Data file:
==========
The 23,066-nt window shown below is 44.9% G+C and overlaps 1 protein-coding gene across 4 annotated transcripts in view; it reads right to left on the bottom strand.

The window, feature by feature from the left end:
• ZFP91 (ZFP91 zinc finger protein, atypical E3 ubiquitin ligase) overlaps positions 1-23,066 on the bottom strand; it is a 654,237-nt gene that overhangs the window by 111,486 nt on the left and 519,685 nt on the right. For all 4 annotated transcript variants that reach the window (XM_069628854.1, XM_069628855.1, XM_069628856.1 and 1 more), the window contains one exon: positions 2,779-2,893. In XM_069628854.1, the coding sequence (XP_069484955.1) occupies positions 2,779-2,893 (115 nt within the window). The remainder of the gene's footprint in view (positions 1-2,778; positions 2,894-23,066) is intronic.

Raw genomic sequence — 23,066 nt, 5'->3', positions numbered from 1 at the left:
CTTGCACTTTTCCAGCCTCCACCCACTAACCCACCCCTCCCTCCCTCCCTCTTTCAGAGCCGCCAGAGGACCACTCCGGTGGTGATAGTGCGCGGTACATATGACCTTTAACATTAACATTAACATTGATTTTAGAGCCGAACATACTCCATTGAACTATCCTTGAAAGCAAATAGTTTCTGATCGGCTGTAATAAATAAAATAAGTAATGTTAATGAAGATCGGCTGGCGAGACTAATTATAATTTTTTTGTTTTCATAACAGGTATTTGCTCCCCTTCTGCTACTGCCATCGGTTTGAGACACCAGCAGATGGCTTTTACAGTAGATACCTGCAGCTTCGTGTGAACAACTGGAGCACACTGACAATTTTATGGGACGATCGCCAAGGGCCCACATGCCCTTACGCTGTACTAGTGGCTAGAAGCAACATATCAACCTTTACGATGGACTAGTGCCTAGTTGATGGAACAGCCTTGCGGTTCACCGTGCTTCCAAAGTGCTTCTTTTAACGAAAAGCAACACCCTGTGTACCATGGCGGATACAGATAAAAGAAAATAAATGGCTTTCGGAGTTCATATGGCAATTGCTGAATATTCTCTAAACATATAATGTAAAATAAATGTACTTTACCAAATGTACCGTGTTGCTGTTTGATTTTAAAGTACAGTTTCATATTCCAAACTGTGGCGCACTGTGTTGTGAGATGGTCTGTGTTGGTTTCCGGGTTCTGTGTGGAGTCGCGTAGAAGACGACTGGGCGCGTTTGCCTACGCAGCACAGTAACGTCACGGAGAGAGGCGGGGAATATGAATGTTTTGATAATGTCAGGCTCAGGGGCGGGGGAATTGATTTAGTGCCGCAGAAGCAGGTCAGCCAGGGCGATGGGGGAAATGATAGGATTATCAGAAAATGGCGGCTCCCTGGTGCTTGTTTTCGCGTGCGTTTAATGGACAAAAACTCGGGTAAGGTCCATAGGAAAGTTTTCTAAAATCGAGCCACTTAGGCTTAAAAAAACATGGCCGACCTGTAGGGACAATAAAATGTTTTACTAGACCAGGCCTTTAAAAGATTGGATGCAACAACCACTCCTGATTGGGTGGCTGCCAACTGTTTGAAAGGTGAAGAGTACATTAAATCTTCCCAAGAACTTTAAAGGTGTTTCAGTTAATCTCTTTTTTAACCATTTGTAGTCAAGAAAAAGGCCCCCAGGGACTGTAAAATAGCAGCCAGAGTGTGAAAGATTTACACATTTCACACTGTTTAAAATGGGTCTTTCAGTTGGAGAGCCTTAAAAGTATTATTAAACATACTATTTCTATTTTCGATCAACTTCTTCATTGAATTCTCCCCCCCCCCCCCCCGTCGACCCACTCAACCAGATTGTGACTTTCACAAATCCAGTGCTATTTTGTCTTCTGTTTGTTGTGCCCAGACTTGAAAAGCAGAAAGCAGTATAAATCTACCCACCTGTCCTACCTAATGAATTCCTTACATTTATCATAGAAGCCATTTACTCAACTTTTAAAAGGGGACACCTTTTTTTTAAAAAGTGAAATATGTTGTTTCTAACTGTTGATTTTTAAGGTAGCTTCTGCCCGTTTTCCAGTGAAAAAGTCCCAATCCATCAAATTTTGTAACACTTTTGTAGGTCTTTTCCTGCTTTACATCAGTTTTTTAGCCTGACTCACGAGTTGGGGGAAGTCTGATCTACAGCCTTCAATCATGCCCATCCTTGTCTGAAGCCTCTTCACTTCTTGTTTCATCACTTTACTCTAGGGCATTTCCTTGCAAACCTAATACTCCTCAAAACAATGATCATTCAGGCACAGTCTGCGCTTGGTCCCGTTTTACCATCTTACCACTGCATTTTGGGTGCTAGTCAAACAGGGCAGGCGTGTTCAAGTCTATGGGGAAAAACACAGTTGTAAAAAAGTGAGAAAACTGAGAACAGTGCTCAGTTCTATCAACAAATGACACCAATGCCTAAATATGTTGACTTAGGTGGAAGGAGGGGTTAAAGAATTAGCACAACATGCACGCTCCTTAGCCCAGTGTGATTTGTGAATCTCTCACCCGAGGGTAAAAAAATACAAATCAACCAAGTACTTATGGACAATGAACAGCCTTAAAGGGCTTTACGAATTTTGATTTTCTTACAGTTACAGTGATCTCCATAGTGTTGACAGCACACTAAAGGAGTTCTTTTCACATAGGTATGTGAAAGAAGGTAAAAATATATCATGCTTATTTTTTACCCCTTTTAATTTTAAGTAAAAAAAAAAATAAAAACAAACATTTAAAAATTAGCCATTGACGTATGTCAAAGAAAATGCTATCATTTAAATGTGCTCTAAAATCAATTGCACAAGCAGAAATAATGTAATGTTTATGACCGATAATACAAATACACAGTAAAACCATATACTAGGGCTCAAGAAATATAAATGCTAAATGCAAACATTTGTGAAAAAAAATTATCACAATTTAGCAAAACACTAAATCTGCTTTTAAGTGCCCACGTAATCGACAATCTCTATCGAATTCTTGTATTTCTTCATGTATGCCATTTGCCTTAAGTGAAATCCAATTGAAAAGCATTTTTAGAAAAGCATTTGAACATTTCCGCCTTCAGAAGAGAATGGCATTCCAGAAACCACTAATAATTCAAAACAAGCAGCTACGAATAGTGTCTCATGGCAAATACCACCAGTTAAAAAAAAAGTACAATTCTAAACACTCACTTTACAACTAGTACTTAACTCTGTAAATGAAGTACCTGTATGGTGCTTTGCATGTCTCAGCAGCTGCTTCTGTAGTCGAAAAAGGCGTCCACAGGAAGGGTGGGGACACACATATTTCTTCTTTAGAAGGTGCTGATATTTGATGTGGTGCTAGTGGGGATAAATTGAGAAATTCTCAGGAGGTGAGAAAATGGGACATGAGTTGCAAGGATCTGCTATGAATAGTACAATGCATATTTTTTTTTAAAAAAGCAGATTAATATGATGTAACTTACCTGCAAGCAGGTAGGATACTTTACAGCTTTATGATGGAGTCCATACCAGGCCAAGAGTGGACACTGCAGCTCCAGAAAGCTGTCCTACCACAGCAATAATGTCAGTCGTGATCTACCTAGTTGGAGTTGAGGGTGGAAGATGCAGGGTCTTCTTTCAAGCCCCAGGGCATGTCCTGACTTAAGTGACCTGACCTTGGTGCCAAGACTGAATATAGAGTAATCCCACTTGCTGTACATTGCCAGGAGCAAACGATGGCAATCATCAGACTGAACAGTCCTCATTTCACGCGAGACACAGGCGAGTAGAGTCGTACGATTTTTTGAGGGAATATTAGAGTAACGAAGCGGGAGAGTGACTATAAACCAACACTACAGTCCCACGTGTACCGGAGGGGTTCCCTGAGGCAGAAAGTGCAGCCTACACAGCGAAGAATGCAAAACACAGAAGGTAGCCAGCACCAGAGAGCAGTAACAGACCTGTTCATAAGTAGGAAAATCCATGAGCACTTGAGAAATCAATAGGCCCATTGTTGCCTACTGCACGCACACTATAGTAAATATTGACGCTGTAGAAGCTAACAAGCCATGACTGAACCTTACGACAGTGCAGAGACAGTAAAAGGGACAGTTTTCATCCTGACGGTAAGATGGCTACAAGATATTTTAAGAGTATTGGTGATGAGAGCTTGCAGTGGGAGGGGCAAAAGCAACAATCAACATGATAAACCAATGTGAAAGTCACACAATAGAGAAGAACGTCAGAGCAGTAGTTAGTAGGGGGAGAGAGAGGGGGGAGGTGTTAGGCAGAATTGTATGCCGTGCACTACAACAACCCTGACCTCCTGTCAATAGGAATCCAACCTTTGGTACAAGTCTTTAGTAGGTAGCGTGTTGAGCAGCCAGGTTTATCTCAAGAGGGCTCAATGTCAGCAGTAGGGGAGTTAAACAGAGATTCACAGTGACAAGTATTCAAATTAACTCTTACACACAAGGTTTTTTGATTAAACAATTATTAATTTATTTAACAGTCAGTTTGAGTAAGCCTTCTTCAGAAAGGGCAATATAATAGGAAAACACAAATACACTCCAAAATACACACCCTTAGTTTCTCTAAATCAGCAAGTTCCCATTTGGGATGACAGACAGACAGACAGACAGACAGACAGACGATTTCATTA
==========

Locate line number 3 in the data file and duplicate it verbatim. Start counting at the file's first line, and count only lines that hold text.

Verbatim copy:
• ZFP91 (ZFP91 zinc finger protein, atypical E3 ubiquitin ligase) overlaps positions 1-23,066 on the bottom strand; it is a 654,237-nt gene that overhangs the window by 111,486 nt on the left and 519,685 nt on the right. For all 4 annotated transcript variants that reach the window (XM_069628854.1, XM_069628855.1, XM_069628856.1 and 1 more), the window contains one exon: positions 2,779-2,893. In XM_069628854.1, the coding sequence (XP_069484955.1) occupies positions 2,779-2,893 (115 nt within the window). The remainder of the gene's footprint in view (positions 1-2,778; positions 2,894-23,066) is intronic.